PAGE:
usa-vaticano-bandiereBy Peter Herbeck

Peter Herbeck is the vice president and director of mis­sions for Renewal Minis­tries. Herbeck oversees the work of lay mission teams throughout the world who work to equip Catholic lay people to respond to the New Evan­gelization. He is the co-host of the weekly television show The Choices We Face, the daily radio show Fire on the Earth and co-host on Crossing the Goal, the popular show for men broadcast weekly on EWTN.

PHOTO-HerbeckOne of the most encouraging and significant developments in the unfolding of the New Evangelization is the growing recognition of the importance of having a personal relationship with Jesus. For many Catholics, the phrase “personal relationship with Jesus” has a Protestant tone that feels foreign, maybe even non-Catholic. But when understood properly, it communicates a deeply Catholic understanding of the full relationship that God the Father has offered to each one of us in Jesus. In fact, the recent Popes have all reminded us that a personal, life-changing encounter with Jesus is the starting point of the New Evangelization.

St. John Paul II described it this way: It is necessary to awaken again in believers a full relationship with Christ, man­kind’s only Savior. Only from a personal relationship with Jesus can an effective evangeli­zation develop. i

The New Evangelization begins with awakening de-Christianized Catholics to a full relationship with God in Christ; a relationship many have never experienced or even understood was possible.

“Sometimes even Catholics have lost or never had the chance to experience Christ personally; not Christ as a mere ‘paradigm’ or ‘value,’ but as the living Lord, ‘the way, and the truth, and the life.’”ii

Wherever the New Evangelization is bearing fruit, where real conversions and discipleship are occurring, leaders are making every effort to give people “the chance to experience Christ personally.” Their evangelization is effective because they are communicating a reality which they themselves have experienced. They know that “being a Christian is not the result of an ethical choice or a lofty idea, but the encounter with an event, a person, which gives life a new horizon and a decisive direction.”iii

EVANGELIZ-MISSIONEThis personal encounter with Jesus comes through the proclamation of the Gospel: “… initial proclamation has a central and irreplaceable role, since it introduces man ‘into the mystery of the love of God, who invites him to enter into a personal relationship with himself in Christ and opens the way to conversion.”iv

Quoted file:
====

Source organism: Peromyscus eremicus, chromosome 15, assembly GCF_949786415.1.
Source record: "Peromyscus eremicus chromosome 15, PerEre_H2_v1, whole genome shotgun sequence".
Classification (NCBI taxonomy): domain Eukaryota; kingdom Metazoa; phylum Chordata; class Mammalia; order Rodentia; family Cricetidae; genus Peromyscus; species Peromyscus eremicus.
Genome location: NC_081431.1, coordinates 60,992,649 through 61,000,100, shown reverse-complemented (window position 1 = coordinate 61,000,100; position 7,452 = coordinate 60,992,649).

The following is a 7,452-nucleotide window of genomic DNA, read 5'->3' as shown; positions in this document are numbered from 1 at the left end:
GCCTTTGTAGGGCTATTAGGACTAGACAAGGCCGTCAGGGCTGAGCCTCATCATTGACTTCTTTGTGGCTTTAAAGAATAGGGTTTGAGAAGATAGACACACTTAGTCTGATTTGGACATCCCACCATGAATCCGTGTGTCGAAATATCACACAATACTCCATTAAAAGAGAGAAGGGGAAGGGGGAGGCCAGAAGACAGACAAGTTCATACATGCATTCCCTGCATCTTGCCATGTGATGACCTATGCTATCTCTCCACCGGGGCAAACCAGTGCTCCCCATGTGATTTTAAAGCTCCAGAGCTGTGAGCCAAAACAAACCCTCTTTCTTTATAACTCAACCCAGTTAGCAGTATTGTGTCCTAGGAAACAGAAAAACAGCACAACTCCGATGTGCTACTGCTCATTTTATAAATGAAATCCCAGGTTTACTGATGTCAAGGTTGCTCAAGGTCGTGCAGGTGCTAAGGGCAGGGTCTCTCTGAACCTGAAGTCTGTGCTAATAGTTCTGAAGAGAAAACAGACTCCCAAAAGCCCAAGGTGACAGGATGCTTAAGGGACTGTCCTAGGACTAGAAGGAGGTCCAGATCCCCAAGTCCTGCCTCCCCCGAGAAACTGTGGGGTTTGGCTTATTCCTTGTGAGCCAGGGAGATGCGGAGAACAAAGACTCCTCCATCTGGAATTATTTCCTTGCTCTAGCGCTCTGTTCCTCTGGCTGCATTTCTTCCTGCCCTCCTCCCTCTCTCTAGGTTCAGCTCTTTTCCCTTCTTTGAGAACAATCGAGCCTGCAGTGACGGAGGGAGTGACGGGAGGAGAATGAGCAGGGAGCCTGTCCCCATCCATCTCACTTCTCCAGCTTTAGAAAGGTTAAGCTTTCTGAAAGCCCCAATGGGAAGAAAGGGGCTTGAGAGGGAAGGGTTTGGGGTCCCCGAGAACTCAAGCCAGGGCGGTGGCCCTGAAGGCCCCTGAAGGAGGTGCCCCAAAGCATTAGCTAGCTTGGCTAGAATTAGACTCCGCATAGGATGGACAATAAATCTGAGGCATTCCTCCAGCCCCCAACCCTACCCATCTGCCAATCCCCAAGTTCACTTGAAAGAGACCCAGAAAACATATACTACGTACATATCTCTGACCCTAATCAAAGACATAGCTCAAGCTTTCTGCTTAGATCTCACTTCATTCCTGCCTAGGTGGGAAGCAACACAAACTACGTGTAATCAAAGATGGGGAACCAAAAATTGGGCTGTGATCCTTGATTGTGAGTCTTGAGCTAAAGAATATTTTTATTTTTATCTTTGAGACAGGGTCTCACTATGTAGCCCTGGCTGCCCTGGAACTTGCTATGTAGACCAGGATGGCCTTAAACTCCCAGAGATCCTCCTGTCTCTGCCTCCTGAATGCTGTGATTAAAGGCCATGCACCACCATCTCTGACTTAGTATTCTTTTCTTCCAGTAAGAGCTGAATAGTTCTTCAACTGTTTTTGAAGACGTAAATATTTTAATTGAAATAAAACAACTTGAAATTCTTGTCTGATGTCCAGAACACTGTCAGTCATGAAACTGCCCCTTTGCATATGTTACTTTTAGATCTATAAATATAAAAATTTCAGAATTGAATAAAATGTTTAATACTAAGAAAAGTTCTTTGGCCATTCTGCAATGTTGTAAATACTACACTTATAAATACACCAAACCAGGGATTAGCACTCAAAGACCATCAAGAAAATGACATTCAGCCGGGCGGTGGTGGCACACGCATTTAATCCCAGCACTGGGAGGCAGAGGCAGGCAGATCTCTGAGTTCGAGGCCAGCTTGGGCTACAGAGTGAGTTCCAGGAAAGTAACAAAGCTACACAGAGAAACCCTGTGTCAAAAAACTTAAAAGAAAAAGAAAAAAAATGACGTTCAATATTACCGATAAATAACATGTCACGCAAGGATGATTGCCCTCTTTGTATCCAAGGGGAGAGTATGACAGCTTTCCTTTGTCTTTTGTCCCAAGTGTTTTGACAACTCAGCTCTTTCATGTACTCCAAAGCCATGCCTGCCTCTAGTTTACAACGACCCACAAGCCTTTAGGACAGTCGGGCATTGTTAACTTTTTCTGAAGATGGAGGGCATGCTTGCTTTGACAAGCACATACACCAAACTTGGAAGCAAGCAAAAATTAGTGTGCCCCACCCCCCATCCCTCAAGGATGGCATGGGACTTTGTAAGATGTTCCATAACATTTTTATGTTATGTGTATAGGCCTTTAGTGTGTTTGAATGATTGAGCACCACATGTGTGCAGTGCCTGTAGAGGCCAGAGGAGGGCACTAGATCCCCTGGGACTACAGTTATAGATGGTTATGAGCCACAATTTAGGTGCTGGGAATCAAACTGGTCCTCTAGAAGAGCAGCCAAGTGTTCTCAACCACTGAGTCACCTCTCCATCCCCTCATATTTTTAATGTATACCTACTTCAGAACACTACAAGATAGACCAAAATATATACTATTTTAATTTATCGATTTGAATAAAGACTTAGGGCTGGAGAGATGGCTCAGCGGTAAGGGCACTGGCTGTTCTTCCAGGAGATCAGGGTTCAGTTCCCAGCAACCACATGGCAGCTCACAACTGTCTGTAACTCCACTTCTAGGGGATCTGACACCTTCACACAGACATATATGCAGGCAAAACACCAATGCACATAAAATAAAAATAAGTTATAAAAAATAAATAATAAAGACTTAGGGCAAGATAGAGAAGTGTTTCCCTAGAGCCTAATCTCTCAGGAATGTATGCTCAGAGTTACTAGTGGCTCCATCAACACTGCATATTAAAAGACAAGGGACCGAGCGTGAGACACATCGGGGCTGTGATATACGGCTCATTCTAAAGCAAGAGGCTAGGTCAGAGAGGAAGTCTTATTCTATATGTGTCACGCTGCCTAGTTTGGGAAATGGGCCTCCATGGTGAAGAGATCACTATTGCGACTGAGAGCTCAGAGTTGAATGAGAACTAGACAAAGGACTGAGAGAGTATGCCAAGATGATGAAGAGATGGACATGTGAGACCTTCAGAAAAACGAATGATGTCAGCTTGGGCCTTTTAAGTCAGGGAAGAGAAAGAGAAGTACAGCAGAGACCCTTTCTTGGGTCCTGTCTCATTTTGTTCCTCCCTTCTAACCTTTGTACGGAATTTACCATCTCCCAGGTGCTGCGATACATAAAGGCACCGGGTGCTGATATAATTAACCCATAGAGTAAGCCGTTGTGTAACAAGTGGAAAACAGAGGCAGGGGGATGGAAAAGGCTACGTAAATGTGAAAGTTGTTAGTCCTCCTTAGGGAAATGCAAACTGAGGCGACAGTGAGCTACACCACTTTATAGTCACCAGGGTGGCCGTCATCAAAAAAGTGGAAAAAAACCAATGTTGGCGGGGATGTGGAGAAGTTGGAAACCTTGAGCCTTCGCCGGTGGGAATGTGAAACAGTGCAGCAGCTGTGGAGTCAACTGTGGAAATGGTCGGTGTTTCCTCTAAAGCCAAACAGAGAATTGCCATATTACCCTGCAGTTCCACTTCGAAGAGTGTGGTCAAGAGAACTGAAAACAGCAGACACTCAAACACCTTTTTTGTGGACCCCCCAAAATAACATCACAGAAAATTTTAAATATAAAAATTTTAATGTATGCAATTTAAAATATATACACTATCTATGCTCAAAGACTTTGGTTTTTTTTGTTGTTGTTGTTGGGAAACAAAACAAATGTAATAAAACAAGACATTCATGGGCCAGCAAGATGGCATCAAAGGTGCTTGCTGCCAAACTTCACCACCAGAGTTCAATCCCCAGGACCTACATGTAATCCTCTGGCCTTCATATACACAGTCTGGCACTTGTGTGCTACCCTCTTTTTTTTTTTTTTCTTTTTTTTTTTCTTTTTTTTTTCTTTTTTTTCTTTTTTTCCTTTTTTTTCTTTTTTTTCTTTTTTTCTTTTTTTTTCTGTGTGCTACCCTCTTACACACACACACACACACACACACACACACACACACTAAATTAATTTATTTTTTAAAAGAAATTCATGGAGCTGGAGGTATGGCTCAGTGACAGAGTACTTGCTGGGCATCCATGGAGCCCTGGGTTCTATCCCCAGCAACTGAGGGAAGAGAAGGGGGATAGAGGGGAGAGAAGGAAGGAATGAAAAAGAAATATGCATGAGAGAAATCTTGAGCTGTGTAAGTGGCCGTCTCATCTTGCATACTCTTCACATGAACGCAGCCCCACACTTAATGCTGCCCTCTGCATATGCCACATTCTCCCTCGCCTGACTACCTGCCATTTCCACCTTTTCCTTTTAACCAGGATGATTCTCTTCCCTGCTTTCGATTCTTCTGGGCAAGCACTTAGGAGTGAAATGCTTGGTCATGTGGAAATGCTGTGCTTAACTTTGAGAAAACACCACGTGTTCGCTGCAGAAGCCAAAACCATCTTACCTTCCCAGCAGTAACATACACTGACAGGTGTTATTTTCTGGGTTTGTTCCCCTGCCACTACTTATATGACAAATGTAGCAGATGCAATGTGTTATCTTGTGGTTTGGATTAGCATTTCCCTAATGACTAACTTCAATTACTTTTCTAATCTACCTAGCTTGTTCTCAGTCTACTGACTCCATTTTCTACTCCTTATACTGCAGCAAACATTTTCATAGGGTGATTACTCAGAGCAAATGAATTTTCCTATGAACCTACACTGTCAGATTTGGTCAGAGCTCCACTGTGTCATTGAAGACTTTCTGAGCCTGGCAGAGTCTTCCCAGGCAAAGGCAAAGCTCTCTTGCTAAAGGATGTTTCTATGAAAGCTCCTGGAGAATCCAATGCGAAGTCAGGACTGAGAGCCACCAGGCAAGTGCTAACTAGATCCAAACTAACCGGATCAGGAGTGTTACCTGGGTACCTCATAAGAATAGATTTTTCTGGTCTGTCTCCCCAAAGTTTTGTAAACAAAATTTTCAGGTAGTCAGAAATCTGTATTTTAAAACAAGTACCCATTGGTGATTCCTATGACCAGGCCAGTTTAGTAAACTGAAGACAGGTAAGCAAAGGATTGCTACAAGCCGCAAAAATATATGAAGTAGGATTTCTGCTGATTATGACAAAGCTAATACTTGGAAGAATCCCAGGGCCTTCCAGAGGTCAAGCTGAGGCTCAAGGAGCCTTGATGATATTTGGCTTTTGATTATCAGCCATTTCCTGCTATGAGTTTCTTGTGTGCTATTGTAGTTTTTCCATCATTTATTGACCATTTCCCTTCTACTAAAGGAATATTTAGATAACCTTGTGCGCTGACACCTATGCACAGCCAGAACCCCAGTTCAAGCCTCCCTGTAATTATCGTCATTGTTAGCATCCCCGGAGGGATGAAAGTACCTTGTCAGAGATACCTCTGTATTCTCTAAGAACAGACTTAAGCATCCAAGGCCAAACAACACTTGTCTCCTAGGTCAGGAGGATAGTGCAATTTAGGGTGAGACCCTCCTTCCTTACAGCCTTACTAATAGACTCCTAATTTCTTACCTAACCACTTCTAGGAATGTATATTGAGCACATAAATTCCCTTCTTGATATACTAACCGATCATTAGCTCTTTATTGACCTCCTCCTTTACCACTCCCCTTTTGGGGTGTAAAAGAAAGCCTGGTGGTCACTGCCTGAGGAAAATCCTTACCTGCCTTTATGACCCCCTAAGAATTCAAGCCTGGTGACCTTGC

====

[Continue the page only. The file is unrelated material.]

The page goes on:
Pope Paul VI reminded us that: “… the Church evangelizes when she seeks to convert, solely through the power of the divine message she proclaims.”v The divine message, the good news about Jesus, has power to convert because the Holy Spirit backs that word. The special mission of the Holy Spirit is to reveal Jesus to every human heart, giving each person experiential knowledge of the Lordship and majesty of Jesus.

“For what we preach is not ourselves, but Jesus Christ as Lord, with ourselves as your servants for Jesus’ sake. For it is the God who said, ‘Let light shine out of darkness,’ who has shone in our hearts to give the light of the knowledge of the glory of God on the face of Christ.”vi

It is God the Father who seeks to introduce us to His Son. He wants every human being to know Him personally; not simply to know something about Him, but to really know Him, with an experiential knowledge. God the Father sheds His light into our hearts so we can see that Jesus is alive, that He has been glorified, that He is exalted as King and Lord of all. The Father gives each person the light and the grace of the Holy Spirit to enable them to believe and to confess that Jesus Christ is my Lord and my Savior! In fact, “no one can say, ‘Jesus is Lord’ except by the Holy Spirit.”vii

For the New Evangelization to be effective, those who lead it must go forward with this conviction: “Only in this personal relationship with Christ, only in this encounter with the Risen One do we truly become Christians.”viii

i Pope John Paul II, Speech to bishops of Southern Germany, Dec. 4, 1992. L’Osservatore Romano (English ed.), Dec. 23/30, 1992, pp. 5-6.

ii St. John Paul II, L’Osservatore Romano, 2/24/93, p. 3.

iii Pope Benedict XVI, Deus Caritas Est, 1.

iv St. John Paul II, Remptoris Missio, 44.

v Pope Paul VI, Evangelii Nunitandi, 14.

vi 2 Corinthians 4:5-6

vii 1 Corinthians 12:3

viii Pope Benedict XVI, General Audience, September 3rd, 2008.

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